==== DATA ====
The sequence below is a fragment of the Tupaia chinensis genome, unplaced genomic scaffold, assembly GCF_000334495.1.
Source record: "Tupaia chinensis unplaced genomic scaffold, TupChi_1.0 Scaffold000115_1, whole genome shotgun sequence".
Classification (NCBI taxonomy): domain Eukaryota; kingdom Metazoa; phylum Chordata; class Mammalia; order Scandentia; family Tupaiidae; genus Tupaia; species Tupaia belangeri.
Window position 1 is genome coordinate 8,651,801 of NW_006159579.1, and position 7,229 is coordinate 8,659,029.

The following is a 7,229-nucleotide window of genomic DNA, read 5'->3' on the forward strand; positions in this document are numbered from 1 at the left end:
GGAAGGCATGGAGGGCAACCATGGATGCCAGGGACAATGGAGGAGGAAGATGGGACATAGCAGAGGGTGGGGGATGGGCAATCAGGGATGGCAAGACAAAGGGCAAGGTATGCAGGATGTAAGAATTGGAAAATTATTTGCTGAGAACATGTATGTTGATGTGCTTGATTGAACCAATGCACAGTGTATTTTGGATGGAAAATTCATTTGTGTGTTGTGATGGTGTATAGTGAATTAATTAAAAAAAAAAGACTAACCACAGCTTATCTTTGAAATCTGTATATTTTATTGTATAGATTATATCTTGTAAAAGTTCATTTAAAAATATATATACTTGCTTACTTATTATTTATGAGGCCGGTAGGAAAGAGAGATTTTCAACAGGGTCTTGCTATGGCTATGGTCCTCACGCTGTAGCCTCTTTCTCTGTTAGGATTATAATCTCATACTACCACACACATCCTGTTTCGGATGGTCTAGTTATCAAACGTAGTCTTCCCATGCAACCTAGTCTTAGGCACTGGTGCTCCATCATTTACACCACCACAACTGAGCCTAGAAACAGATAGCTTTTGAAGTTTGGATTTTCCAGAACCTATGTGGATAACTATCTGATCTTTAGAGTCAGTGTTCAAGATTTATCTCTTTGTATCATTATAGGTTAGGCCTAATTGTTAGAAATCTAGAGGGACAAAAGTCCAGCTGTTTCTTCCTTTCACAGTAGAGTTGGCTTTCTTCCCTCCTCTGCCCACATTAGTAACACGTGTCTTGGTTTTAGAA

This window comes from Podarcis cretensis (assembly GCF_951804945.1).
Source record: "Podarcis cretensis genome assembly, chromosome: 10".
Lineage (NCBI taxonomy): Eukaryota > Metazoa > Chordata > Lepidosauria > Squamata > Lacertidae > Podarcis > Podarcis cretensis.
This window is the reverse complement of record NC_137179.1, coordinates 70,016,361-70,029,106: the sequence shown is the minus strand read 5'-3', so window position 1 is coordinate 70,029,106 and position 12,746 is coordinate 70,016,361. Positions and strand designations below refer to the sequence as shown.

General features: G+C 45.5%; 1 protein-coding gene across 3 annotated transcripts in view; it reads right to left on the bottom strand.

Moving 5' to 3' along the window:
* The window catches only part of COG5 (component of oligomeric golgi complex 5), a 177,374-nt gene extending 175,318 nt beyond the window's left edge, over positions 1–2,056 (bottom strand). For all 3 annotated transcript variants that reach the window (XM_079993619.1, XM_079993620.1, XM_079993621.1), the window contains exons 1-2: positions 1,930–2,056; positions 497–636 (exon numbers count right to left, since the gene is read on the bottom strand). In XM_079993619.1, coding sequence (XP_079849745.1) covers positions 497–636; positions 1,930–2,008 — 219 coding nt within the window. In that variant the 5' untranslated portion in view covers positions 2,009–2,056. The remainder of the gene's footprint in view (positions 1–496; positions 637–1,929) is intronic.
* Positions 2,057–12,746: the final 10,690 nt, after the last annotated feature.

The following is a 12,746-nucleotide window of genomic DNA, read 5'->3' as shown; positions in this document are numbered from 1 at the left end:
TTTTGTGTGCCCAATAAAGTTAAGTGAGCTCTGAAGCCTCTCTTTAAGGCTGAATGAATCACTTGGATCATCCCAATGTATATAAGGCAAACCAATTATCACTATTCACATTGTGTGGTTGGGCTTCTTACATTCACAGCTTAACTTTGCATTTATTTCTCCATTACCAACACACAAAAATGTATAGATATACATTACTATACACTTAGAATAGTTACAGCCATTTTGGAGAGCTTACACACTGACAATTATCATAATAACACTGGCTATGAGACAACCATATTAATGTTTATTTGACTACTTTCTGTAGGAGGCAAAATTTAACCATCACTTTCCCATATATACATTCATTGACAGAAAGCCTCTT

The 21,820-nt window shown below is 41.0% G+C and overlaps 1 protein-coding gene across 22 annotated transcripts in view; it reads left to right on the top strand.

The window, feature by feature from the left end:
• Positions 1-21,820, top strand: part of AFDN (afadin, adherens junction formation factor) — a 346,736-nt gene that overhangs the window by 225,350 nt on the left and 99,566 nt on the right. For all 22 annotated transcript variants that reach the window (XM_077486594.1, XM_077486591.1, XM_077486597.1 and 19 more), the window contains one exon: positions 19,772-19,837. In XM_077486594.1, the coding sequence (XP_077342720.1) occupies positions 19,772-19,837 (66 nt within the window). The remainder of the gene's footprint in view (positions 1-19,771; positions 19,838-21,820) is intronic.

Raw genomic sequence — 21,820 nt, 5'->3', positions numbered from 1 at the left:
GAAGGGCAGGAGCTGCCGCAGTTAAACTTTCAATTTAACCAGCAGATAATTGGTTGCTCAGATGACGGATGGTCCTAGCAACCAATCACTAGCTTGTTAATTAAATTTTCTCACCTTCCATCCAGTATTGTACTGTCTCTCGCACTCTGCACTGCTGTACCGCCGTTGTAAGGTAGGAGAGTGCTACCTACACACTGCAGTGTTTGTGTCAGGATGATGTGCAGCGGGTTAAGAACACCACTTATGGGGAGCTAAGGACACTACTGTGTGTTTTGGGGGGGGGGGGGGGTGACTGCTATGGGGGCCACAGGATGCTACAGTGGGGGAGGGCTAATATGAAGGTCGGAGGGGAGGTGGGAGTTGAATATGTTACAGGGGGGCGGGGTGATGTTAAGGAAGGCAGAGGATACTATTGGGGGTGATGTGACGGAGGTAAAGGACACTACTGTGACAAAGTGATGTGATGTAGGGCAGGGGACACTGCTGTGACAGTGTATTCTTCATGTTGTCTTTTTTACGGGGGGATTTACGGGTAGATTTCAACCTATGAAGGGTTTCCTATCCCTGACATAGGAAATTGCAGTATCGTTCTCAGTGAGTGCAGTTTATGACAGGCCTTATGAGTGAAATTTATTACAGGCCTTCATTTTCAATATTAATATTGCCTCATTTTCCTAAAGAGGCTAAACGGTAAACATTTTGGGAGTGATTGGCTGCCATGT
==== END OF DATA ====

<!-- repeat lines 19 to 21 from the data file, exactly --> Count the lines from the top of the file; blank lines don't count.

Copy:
• Positions 1-21,820, top strand: part of AFDN (afadin, adherens junction formation factor) — a 346,736-nt gene that overhangs the window by 225,350 nt on the left and 99,566 nt on the right. For all 22 annotated transcript variants that reach the window (XM_077486594.1, XM_077486591.1, XM_077486597.1 and 19 more), the window contains one exon: positions 19,772-19,837. In XM_077486594.1, the coding sequence (XP_077342720.1) occupies positions 19,772-19,837 (66 nt within the window). The remainder of the gene's footprint in view (positions 1-19,771; positions 19,838-21,820) is intronic.

Raw genomic sequence — 21,820 nt, 5'->3', positions numbered from 1 at the left:
GAAGGGCAGGAGCTGCCGCAGTTAAACTTTCAATTTAACCAGCAGATAATTGGTTGCTCAGATGACGGATGGTCCTAGCAACCAATCACTAGCTTGTTAATTAAATTTTCTCACCTTCCATCCAGTATTGTACTGTCTCTCGCACTCTGCACTGCTGTACCGCCGTTGTAAGGTAGGAGAGTGCTACCTACACACTGCAGTGTTTGTGTCAGGATGATGTGCAGCGGGTTAAGAACACCACTTATGGGGAGCTAAGGACACTACTGTGTGTTTTGGGGGGGGGGGGGGGTGACTGCTATGGGGGCCACAGGATGCTACAGTGGGGGAGGGCTAATATGAAGGTCGGAGGGGAGGTGGGAGTTGAATATGTTACAGGGGGGCGGGGTGATGTTAAGGAAGGCAGAGGATACTATTGGGGGTGATGTGACGGAGGTAAAGGACACTACTGTGACAAAGTGATGTGATGTAGGGCAGGGGACACTGCTGTGACAGTGTATTCTTCATGTTGTCTTTTTTACGGGGGGATTTACGGGTAGATTTCAACCTATGAAGGGTTTCCTATCCCTGACATAGGAAATTGCAGTATCGTTCTCAGTGAGTGCAGTTTATGACAGGCCTTATGAGTGAAATTTATTACAGGCCTTCATTTTCAATATTAATATTGCCTCATTTTCCTAAAGAGGCTAAACGGTAAACATTTTGGGAGTGATTGGCTGCCATGT